NEW ORLEANS — Warmer winters could make twisters more powerful.
Though tornadoes can occur in any season, the United States logs the greatest number of powerful twisters in the warmer months from March to July. Devastating winter tornadoes like the one that killed at least 88 people across Kentucky and four other states beginning on December 10 are less common.
But climate change could increase tornado intensity in cooler months by many orders of magnitude beyond what was previously expected, researchers report December 13 in a poster at the American Geophysical Union’s fall meeting.
Tornadoes typically form during thunderstorms when warm, humid airstreams get trapped beneath cooler, drier winds. As the fast-moving air currents move past each other, they create rotating vortices that can transform into vertical, spinning twisters (SN: 12/14/18). Many tornadoes are short-lived, sometimes lasting mere minutes and with a width of only 100 yards, says Jeff Trapp, an atmospheric scientist at the University of Illinois at Urbana-Champaign.
Over the last 20 years, tornado patterns have shifted so that these severe weather events occur later in the season and across a broader range in the United States than before, Trapp says (SN: 10/18/18). But scientists have struggled to pin down a direct link between the twister changes and human-caused climate change.
Unlike hurricanes and other severe storm systems, tornadoes happen at such a small scale that most global climate simulations don’t include the storms, says Kevin Reed, an atmospheric scientist at Stony Brook University in New York who was not involved in the new research.
To see how climate change may affect tornadoes, Trapp and colleagues started with atmospheric measurements of two historical tornadoes and simulated how those storm systems might play out in a warmer future.
The first historical tornado took place in the cool season on February 10, 2013, near Hattiesburg, Miss., and the second occurred in the warm season on May 20, 2013, in Moore, Okla. The researchers used a global warming simulation to predict how the twisters’ wind speeds, width and intensity could change in a series of alternative climate scenarios.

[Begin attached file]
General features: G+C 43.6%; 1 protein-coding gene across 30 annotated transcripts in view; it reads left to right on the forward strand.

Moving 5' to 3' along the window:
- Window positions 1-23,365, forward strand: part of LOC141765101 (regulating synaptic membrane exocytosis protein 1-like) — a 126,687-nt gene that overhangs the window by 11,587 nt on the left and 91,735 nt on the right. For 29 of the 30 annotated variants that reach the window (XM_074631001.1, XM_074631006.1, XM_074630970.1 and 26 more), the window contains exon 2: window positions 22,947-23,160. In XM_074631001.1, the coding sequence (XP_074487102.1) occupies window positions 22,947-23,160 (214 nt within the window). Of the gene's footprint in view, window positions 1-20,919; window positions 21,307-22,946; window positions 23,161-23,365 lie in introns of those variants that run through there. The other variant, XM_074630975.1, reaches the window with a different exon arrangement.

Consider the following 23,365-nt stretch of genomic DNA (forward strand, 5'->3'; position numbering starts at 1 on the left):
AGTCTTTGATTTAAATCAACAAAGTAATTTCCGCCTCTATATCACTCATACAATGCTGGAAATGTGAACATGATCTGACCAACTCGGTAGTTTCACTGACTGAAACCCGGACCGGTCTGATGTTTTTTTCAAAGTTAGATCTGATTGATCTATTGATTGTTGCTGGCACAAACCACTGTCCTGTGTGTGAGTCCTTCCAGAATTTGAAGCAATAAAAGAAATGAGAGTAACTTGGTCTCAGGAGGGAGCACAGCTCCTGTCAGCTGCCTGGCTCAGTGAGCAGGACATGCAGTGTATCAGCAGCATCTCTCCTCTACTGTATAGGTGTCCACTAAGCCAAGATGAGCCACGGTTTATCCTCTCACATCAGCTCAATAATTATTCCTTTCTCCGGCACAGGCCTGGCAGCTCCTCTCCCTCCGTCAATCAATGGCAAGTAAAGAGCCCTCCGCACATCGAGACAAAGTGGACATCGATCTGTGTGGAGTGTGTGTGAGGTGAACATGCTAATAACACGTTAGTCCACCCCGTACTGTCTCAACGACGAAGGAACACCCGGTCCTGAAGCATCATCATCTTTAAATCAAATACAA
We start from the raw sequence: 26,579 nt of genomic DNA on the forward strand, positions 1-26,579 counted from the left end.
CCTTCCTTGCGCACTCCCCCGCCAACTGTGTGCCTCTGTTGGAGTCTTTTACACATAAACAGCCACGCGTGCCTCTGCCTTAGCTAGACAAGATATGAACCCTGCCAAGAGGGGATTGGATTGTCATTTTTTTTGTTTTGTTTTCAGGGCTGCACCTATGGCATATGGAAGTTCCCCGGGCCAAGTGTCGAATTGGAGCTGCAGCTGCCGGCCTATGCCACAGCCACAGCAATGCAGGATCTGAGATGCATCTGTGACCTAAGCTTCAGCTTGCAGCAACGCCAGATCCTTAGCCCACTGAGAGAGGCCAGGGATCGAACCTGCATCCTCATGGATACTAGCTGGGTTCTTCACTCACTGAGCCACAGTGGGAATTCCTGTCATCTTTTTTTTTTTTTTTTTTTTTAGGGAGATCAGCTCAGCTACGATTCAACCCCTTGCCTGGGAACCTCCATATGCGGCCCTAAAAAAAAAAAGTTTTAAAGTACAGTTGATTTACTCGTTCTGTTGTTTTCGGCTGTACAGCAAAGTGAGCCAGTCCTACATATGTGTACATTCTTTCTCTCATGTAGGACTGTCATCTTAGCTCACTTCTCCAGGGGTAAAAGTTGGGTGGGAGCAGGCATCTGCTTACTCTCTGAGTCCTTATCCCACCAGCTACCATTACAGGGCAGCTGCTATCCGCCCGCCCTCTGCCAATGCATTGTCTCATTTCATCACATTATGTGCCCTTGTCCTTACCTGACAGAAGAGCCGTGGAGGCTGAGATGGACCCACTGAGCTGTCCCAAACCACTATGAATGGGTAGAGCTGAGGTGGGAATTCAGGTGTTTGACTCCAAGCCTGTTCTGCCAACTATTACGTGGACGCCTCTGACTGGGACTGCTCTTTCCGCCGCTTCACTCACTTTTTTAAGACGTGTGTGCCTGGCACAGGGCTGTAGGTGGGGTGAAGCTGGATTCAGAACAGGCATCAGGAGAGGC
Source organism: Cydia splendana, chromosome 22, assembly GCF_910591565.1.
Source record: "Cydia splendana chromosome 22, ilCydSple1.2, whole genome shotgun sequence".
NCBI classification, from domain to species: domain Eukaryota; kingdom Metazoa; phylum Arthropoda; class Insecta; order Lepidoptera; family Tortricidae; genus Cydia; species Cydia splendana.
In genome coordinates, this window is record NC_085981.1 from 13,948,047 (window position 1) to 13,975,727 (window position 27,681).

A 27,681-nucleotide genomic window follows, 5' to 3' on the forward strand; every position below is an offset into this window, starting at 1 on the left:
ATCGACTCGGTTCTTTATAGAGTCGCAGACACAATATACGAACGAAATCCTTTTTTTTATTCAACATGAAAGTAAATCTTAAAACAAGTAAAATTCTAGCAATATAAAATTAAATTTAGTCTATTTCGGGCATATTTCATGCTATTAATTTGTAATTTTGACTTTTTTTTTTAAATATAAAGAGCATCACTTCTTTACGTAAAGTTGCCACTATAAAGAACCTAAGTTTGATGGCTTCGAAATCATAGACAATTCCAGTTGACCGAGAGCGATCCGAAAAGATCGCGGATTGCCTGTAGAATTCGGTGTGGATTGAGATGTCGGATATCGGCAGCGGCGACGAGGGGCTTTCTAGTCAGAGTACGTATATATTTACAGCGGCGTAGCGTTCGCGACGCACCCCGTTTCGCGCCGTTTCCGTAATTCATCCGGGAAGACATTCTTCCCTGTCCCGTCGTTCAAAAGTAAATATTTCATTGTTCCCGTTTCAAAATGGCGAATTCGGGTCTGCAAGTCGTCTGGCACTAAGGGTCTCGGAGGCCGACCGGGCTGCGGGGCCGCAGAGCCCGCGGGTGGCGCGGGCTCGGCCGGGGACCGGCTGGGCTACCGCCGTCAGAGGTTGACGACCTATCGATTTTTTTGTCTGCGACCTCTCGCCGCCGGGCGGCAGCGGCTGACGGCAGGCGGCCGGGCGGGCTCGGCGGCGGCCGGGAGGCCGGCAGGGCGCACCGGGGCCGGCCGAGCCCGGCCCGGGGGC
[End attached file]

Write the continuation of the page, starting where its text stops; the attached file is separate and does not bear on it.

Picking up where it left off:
Both twisters would likely become more intense in futures affected by climate change, the team found. But the simulated winter storm was more than eightfold as powerful as its historical counterpart, in part due to a predicted 15 percent increase in wind speeds. Climate change is expected to increase the availability of warm, humid air systems during cooler months, providing an important ingredient for violent tempests.
“This is exactly what we saw on Friday night,” Trapp says. The unseasonably warm weather in the Midwest on the evening of December 10 and in the early morning of December 11 probably contributed to the devastation of the tornado that traveled hundreds of miles from Arkansas to Kentucky, he speculates.
Simulating how historical tornados could intensify in future climate scenarios is a “clever way” to address the knowledge gap around the effects of climate change on these severe weather systems, says Daniel Chavas, an atmospheric scientist at Purdue University in West Lafayette, Ind., who was not involved in the new research.
But Chavas notes that this research is only one piece of a larger puzzle as researchers investigate how tornados might impact communities in the future.
One drawback of this type of simulation is it often requires direct measurements from a historical event, Reed says. That limits its prediction power to re-creating documented tornadoes rather than broadly forecasting shifts in large-scale weather systems.
Though the team based its predictions on only two previous tornados, Trapp says he hopes that adding more historical twisters to the analysis could provide more data for policy makers as well as residents of communities that may have to bear the force of intensifying tornadoes.